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June 19, 2006

Interesting mandatory minimum opinion from the Third Circuit

The Third Circuit today has an interesting opinion today in US v. McKoy, No. 05-2461 (3d Cir. June 19, 2006) (available here), on the application of mandatory minimums and the impact of juvenile convictions.  The start of the opinion and the court's review of the defendant's arguments provide a useful summary:

Ricardo McKoy appeals from the District Court's order sentencing him to the ten-year statutory minimum for conspiracy to distribute and possess with intent to distribute crack cocaine. He contends that the District Court erred in failing to sentence him below the statutory minimum pursuant to 18 U.S.C. § 3553(f).  We affirm....

Mr. McKoy argues that the District Court incorrectly treated his juvenile court dispositions as "sentences" for purposes of calculating his criminal history points.  He also contends that under New Jersey law, his juvenile dispositions were "diversions," which are excluded from the criminal history calculation pursuant to U.S.S.G. § 4A1.2(f).  Finally, he argues that the District Court erred in concluding that it did not have the discretion, under United States v. Booker, 543 U.S. 220 (2005), to impose a sentence below the statutory minimum.

June 19, 2006 at 01:49 PM | Permalink


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I guess even the 7th cir is coming around with this 6/6/06 unpublished opinion US v. Sam, Nos. 05-2190 & 05-2418. Nonetheless, the concerns that Lamorie raises, and which we discussed in Spiller, have troubled us before, and we have repeatedly admonished prosecutors “not to indict defendants on relatively minor offenses and then seek enhanced sentences later by asserting that the defendant has committed other more serious crimes for which, for whatever reason, the defendant was not prosecuted and has not been convicted.”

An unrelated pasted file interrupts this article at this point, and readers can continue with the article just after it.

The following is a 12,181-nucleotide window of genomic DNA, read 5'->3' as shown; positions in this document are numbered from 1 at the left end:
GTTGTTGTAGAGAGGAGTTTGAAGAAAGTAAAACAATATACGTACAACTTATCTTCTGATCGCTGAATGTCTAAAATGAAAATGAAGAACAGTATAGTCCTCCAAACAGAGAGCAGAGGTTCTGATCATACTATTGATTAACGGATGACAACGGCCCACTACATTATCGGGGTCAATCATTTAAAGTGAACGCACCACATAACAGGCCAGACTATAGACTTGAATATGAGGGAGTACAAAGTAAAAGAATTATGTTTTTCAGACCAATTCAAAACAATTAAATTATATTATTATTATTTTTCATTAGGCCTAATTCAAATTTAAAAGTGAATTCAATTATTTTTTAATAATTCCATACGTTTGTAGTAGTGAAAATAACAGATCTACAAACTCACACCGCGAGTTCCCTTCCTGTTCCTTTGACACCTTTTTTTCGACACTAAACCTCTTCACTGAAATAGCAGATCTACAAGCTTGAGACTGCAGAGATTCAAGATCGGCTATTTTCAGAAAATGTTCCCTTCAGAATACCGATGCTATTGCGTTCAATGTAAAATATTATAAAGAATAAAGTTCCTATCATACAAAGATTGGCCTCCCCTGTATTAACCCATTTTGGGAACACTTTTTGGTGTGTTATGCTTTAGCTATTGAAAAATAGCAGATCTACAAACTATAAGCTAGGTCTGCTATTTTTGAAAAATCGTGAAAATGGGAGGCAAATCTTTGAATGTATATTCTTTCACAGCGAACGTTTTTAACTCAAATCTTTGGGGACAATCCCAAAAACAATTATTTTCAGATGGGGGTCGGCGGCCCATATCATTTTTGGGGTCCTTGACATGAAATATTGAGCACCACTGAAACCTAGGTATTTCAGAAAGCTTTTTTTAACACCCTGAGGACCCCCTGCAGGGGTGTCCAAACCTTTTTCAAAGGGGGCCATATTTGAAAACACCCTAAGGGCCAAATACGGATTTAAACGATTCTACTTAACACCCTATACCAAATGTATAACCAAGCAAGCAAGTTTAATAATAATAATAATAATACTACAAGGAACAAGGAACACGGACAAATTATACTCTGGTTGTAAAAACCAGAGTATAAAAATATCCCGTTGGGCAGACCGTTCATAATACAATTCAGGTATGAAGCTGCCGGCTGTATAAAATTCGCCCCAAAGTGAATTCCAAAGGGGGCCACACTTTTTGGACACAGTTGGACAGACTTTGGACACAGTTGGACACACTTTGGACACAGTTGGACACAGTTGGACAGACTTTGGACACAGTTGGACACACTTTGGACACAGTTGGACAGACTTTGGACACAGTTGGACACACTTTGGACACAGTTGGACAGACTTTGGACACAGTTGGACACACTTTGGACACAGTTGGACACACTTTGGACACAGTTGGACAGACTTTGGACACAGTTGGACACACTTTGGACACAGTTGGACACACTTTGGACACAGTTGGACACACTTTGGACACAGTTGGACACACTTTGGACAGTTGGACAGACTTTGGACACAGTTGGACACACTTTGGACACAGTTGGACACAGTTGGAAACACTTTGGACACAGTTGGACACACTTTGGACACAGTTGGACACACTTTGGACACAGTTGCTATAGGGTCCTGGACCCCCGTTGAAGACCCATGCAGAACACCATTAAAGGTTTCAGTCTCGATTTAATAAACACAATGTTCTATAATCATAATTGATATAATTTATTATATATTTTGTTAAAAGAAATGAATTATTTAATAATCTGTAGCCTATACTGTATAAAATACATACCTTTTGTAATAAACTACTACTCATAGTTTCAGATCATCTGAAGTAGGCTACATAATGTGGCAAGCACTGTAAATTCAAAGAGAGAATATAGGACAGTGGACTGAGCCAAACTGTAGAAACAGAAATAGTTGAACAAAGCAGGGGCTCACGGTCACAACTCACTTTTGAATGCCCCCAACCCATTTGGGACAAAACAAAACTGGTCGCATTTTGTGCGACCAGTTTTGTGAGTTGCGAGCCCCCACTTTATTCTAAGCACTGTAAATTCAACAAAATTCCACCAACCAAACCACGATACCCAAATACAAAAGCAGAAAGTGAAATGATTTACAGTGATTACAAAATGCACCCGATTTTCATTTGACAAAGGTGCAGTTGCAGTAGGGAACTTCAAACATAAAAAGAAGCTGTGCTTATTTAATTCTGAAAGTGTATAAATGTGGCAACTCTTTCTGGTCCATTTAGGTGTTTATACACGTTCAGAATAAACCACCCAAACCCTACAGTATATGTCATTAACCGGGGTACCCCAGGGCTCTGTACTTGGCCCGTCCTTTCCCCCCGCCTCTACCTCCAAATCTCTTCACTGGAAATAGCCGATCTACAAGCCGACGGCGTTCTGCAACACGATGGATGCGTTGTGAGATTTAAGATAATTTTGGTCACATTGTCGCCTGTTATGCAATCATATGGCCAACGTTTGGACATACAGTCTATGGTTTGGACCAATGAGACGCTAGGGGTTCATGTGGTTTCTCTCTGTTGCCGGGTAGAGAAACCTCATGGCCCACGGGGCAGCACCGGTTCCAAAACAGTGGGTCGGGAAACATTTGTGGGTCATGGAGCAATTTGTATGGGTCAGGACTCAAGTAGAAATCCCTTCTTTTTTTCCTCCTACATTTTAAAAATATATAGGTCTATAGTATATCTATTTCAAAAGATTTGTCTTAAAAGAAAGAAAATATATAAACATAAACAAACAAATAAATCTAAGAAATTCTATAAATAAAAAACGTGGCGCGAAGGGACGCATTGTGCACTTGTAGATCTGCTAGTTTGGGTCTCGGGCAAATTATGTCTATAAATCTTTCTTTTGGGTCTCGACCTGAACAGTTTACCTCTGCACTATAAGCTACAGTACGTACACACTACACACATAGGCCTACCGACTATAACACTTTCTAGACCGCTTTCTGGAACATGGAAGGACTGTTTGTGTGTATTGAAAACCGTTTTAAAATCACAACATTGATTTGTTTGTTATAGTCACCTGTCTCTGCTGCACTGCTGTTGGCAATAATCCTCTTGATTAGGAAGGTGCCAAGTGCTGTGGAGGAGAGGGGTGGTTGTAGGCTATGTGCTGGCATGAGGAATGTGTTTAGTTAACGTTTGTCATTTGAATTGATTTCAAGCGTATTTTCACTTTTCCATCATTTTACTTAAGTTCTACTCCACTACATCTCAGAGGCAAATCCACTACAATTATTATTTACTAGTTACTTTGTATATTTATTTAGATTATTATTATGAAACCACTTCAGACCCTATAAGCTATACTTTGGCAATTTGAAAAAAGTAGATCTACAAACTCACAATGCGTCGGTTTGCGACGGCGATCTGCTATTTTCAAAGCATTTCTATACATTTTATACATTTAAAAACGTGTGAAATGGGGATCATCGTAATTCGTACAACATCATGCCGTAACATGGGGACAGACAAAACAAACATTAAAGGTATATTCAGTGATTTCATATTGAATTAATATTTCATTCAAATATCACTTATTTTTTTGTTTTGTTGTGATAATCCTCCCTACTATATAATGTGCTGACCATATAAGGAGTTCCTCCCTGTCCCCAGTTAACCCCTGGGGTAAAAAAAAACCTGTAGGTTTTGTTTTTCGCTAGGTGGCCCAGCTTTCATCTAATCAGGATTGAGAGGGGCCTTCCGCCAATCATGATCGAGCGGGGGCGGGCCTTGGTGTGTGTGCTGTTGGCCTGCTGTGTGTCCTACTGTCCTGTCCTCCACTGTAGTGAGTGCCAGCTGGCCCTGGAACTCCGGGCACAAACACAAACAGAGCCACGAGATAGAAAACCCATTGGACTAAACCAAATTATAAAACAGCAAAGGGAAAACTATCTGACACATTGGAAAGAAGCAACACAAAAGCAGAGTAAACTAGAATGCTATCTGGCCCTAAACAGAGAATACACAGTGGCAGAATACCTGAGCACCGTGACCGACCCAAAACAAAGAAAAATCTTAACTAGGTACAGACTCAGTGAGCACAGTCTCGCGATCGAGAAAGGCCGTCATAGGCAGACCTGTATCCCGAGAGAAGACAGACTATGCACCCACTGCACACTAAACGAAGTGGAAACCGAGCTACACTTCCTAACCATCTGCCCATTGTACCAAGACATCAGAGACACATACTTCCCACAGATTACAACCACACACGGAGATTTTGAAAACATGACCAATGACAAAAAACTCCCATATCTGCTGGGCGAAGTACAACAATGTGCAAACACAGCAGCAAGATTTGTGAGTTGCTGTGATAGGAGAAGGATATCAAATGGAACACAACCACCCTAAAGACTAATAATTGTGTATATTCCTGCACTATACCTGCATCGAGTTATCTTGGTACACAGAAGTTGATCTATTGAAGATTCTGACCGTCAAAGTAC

Indeed, we have expressed longstanding concern over the so-called “aggregation rule,” which “grants the government a fearsome tool in drug cases” by permitting prosecutors to charge a defendant with only minor-quantity drug crimes, which may be easily proven, but then seek to enhance the sentence dramatically through relevant conduct, which requires only proof
by a preponderance of the evidence at sentencing. Duarte, 950 F.2d at 1263.

Despite our concerns with this dubious prosecutorial practice, we have not yet
stricken a sentence solely on the basis that the ratio of relevant conduct-based drug amounts is excessively high in comparison to the charged amount. Instead, we have found violations of the aggregation rule only when the government has failed to
establish that the relevant conduct was part of the same course of conduct or common
scheme or plan as the convicted offense.

In any event, the circumstances of this case do not suggest that the government was engaging in the type of conduct here that has concerned us in prior cases, i.e.,
bootstrapping a high sentence via uncharged conduct that was either unrelated to the convicted conduct or based upon a thin reed of evidence that could barely withstand a preponderance of the evidence standard, much less beyond a reasonable doubt. Cf. Bacallao, 149 F.3d at 721; Duarte, 950 F.2d at 1263-64. And although there may come a time when a sentence is deemed unreasonable in the post-Booker sentencing regime
based solely on a high ratio of relevant to charged conduct, we decline to find that this case meets that threshold.

Posted by: Welch | Jun 19, 2006 4:53:54 PM

sorry, wrong subject.

Posted by: welch | Jun 19, 2006 4:59:50 PM

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